definition of who is a local contractor into the Act, which basically paves way for inclusion of categories such as sole proprietorships, which are now defined as contractors, partnerships, corporate societies, individual consultants, associations and groups that are registered in Kenya. This basically gives more opportunities and prudence to access public procurement opportunities to as many citizens as possible who can now apply to offer those services or supply goods to their Governments and agencies. The Bill also introduces the idea of training of non-procurement professionals who, incidentally, are involved in procurement processes such as the user departments, disposal and contract implementation teams and suppliers. Additionally, the Bill proposes to amend Section 26 of the Act which speaks to the publication of the draft annual report by the Procurement Authority to require the Board to publish the final report as opposed to the draft. The Bill further seeks to amend Section 43 of the PPDA by adding a new provision that is aimed at enhancing transparency in procurement and provision of information to the potential bidders. This is to allow them to plan and organise to respond to procurement opportunities. As Members will appreciate, transparency is one of the cardinal principles by which procurement law is meant to operate and, as such, any amendment to the Act that is calculated to enhance transparency should be a welcome provision to enhance the PPDA. Another far reaching proposal of the amendment is that it seeks to amend Section 43 of the Act to empower the head of procurement function to carry out some market survey to inform the placing of orders or decision making on the relevant procurement Authority. This is to avoid purchasing items at inflated prices. I believe Members have all experienced through the comparison of what they do in terms of the contract they offer on NG-CDF vis-à-vis the contracts that are awarded through the public procurement; even on the simple issue like construction of a classroom. You will find that the NG-CDF may be able to complete that procurement for classrooms at less than Kshs1 million, but when it comes to schools being given money through the infrastructure grants, the value could go up to Kshs.1.5 million. This market survey would include, for example, if the NG-CDF can do it for Kshs1 million, why is the Government procuring it at Kshs.1.5 million? These are some of the things that would help drive down the cost of public procurement, reduce the wastage of funds, give better value to the Kenyan people, and as part of the bigger war on corruption which can only be better for this country. The public procurement systems are at the centre of the wider strategic management of public funds to promote that overall value for money. Any changes we make on this Floor, we just make sure that whatever amount we appropriate in this House, will go a long way in achieving better outcomes than we have been doing in the past. We have had quotations and citations that we lose up to about 30 per cent of budget through procurement-related corruption. That could be going towards even what His Excellency the President calculated for us in terms of what the 30 per cent means; almost like Kshs.2 billion daily. If you are talking about Kshs700 billion being lost to procurement losses, then any tightening up that we do to bring that figure down will only mean that we can have more money cascading to the people, whose lives we really need to uplift for them to get out of poverty through the social investment that we make by ensuring value for money. I would not see why we would not want to support such. This Bill – and Members will remember - is important that we get on with it given the urgency of trying to reform procurement infrastructure and hence the earlier we approve it, the better, so that as we go home later in the year, then the 12th Parliament can stand tall and say that it helped in sorting out the public procurement losses, thus giving Kenyans value for their money. I do not want to belabour the point. The matter is straight forward. The Departmental Committee The electronic version of the Official Hansard Report is for information purposesonly. A certified version of this Report can be obtained from the Hansard Editor.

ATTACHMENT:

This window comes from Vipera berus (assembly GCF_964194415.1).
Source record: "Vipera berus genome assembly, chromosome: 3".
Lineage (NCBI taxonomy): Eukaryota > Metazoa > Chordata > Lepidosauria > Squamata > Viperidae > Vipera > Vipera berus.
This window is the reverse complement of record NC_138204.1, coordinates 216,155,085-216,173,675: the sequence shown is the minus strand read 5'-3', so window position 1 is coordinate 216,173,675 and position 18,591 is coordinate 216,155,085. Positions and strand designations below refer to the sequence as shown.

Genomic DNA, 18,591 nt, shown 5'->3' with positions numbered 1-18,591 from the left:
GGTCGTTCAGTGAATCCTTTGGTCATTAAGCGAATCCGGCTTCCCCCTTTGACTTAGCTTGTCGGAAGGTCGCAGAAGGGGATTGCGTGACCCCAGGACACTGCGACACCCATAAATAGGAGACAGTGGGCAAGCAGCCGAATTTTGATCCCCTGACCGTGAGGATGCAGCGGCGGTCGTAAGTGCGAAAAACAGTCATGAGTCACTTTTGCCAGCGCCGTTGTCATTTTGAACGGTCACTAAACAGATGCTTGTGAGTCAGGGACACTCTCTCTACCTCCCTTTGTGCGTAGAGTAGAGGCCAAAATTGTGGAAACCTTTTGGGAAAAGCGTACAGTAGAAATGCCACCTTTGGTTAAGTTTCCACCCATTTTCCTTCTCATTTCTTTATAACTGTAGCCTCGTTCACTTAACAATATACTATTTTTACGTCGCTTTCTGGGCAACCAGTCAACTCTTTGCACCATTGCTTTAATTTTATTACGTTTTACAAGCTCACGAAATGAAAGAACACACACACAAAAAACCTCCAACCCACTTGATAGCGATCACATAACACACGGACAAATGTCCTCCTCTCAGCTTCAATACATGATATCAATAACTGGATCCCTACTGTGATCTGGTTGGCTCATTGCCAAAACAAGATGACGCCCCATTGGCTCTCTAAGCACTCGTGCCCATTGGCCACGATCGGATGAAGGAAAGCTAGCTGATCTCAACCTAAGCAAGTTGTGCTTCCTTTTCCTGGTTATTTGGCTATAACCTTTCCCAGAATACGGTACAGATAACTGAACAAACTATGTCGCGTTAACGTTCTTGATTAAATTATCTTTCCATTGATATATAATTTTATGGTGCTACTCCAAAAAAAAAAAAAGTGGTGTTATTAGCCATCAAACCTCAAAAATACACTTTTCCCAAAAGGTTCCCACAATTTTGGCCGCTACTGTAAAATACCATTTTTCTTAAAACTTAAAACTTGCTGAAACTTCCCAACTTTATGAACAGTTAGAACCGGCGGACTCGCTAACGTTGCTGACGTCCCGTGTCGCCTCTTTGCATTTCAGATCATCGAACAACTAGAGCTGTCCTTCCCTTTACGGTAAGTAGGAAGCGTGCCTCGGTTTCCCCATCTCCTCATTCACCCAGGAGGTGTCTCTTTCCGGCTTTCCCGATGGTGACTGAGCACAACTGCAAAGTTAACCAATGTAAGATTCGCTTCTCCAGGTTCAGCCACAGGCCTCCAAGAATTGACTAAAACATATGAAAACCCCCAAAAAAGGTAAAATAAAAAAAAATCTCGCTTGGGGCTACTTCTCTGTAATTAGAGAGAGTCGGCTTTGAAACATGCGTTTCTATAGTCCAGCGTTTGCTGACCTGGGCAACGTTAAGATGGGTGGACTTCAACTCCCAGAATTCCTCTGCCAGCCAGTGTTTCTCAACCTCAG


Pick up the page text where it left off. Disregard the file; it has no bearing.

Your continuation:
on Finance and Planning has looked at this Bill and gave us its Report, which is in total concurrence. I expect that Committee members will be speaking to this Report at some point when they are ready to share with us on the experiences on what they did in view of this Bill. I want to just summarise and conclude by saying that the overarching objective of the Bill is to change the public procurement and asset disposal to the attainment of the very objectives of public processes that have been articulated by the World Bank between the Organisation for Economic Co-operation and Development (OECD) countries and just taking on the best practices across the region and beyond. I know the Committee has also drafted some amendments that I have looked at, and quite agree with because they contribute towards making the Bill better. Members are also at liberty to review the Bill and bring any amendments that they would want so that we can take it together to get a better law for all of us. Hon. Speaker, with those few remarks I beg to move and ask Hon. Wangwe to second. Thank you.